First google answer:
Anyway, here’s how these statements and functions work:
import X imports the module X, and creates a reference to that module
in the current namespace. Or in other words, after you’ve run this
statement, you can use
X.name to refer to things defined in module X.
from X import * imports the module X, and creates references in the
current namespace to all public objects defined by that module (that
is, everything that doesn’t have a name starting with “_”). Or in
other words, after you’ve run this statement, you can simply use a
plain name to refer to things defined in module X. But X itself is not
X.name doesn’t work. And if name was already defined, it
is replaced by the new version. And if name in X is changed to point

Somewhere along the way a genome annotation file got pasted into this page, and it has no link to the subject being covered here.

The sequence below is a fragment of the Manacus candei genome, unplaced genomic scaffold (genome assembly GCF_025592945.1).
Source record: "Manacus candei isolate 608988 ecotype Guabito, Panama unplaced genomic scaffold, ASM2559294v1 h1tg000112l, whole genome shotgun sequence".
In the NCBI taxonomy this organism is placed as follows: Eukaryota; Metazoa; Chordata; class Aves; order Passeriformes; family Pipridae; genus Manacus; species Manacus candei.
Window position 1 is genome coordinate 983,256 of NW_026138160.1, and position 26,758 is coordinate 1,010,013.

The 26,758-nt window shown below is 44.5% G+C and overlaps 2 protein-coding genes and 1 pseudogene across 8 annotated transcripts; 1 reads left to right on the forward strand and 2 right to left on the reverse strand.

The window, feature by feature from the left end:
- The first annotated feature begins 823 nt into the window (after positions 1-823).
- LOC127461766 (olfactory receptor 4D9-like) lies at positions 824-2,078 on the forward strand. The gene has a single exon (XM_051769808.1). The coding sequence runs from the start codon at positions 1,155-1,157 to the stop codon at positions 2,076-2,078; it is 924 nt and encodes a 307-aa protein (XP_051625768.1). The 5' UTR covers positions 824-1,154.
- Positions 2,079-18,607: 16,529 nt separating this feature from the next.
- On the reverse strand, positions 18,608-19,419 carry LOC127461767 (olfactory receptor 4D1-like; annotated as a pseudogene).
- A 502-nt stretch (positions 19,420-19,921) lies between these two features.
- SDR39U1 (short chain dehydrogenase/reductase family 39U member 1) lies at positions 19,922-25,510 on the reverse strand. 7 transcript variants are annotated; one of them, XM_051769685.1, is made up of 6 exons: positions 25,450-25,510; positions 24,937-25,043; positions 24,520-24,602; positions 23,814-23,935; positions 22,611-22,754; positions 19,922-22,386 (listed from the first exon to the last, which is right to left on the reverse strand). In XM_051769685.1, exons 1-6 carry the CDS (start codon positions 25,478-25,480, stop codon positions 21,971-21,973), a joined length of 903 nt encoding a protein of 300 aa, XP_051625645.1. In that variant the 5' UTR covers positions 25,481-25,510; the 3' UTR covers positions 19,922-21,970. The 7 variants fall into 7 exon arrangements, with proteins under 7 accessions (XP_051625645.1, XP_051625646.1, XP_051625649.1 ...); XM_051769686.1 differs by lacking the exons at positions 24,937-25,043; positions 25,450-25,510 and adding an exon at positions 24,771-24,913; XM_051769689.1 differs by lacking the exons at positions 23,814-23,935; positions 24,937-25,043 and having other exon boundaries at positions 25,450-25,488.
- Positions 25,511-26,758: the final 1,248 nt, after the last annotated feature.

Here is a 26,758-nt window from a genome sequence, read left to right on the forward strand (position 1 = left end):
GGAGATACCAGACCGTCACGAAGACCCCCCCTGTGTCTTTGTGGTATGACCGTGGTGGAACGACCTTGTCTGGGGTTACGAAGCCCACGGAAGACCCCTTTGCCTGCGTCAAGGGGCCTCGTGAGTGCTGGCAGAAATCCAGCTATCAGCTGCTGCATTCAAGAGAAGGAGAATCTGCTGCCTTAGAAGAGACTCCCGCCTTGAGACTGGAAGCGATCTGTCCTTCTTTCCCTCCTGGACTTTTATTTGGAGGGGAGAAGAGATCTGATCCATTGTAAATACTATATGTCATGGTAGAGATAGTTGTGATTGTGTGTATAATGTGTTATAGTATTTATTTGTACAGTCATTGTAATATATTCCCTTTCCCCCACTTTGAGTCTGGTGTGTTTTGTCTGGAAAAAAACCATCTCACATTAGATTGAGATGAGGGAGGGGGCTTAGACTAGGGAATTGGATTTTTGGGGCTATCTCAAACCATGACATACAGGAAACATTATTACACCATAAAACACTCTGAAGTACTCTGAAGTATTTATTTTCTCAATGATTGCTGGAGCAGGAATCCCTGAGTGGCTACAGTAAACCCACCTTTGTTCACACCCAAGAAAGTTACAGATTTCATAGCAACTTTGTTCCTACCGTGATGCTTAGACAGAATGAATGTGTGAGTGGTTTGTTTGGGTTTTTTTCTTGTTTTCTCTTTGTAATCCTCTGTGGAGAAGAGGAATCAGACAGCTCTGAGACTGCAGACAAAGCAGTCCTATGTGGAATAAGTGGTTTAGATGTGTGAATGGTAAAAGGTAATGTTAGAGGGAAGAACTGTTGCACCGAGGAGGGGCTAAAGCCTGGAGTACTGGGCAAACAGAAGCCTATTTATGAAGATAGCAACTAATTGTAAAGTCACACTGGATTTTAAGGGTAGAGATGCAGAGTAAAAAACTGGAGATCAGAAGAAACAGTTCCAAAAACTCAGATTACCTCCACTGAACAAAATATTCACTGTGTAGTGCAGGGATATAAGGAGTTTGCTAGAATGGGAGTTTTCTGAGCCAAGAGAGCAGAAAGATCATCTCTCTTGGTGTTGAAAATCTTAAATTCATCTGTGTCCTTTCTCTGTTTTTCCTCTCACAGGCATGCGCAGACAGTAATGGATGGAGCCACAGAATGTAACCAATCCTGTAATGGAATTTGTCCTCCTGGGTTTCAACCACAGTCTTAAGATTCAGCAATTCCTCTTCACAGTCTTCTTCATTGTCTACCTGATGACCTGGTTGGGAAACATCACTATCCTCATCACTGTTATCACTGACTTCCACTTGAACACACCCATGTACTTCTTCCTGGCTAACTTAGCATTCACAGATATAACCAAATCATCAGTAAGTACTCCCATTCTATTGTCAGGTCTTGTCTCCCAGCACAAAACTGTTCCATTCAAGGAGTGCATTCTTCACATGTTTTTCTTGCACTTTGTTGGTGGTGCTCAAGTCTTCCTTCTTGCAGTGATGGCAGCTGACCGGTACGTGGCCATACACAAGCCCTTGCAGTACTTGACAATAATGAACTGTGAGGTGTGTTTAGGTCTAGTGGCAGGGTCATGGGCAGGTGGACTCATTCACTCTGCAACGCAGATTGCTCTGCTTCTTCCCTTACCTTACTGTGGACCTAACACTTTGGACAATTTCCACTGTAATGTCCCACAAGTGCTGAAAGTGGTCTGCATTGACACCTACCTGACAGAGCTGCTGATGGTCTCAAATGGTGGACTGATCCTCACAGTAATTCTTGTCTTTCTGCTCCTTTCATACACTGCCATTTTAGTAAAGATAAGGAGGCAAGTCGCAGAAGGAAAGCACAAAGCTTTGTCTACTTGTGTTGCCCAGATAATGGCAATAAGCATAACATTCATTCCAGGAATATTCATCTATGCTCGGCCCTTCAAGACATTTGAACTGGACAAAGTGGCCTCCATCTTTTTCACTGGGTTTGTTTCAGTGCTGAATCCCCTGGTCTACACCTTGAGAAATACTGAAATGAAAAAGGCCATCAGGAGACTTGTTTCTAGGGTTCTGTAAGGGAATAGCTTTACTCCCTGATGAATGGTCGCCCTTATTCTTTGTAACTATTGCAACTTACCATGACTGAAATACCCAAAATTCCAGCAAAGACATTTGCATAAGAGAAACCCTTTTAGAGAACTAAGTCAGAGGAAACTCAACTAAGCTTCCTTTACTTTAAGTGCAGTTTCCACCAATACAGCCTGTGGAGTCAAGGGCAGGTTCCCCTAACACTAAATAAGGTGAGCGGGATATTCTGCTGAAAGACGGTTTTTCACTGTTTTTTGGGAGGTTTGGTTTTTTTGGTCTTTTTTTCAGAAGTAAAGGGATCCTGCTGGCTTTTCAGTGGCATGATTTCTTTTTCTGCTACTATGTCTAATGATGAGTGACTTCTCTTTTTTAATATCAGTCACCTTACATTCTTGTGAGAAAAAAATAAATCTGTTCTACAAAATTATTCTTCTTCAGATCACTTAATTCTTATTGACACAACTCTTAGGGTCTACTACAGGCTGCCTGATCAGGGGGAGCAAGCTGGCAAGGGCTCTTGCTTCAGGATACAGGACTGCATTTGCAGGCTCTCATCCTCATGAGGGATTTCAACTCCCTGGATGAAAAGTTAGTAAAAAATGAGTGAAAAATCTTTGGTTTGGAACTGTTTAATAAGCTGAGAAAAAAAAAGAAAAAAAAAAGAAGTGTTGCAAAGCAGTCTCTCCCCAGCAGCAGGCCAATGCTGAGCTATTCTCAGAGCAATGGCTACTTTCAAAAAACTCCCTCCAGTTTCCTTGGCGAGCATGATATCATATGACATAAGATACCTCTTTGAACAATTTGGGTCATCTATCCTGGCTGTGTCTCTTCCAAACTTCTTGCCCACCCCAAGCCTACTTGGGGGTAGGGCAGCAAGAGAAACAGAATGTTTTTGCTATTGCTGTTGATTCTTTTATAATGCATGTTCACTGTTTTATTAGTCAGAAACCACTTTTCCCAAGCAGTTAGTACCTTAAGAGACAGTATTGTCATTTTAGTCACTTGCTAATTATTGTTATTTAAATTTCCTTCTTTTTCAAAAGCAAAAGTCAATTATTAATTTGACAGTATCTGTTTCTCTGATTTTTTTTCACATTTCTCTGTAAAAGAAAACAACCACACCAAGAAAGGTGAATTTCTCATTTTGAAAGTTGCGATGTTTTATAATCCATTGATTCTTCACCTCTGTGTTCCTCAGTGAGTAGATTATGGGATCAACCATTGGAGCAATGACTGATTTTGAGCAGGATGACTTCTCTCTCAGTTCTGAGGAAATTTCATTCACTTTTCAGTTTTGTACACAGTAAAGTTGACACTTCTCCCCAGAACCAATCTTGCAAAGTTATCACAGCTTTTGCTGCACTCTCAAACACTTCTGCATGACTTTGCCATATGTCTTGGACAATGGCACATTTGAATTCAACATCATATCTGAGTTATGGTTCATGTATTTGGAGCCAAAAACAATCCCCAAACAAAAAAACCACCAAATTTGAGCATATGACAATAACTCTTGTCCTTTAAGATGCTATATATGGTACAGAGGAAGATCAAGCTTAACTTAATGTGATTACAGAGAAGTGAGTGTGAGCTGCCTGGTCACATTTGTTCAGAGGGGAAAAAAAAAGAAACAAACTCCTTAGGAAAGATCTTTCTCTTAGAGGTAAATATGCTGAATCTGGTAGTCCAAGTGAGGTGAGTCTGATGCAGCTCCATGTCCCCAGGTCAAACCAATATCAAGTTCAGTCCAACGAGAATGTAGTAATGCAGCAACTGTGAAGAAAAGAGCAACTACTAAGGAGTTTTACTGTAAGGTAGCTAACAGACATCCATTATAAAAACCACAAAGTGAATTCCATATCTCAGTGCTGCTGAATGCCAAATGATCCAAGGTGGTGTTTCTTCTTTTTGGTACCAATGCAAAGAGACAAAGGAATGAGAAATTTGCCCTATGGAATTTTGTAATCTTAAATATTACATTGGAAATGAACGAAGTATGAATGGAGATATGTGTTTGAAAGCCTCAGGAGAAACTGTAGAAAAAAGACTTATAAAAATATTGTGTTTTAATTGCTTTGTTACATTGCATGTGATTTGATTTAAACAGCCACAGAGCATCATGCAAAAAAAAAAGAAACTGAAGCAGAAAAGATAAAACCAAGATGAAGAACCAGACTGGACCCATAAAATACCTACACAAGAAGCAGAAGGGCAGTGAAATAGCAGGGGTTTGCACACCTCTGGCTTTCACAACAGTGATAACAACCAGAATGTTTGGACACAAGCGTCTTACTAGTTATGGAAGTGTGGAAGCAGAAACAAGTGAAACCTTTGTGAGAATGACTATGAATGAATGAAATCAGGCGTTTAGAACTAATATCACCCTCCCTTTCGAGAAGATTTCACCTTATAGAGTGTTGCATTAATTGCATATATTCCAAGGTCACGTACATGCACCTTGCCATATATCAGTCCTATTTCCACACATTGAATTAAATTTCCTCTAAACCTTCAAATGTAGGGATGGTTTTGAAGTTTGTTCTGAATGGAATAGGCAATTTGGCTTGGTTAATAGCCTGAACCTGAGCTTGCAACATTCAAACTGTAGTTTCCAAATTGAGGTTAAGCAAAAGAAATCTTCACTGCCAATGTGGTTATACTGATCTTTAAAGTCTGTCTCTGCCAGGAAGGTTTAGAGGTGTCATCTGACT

to some other object, your module won’t notice.
from X import a, b, c imports the module X, and creates references in
the current namespace to the given objects. Or in other words, you can
c in your program.
X = __import__(‘X’) works like
import X, with the difference
that you 1) pass the module name as a string, and 2) explicitly assign
it to a variable in your current namespace.
And by the way that's the last one method that you're intrested in.
Simply write (for example):
var = "datetime"
module = __import__(var)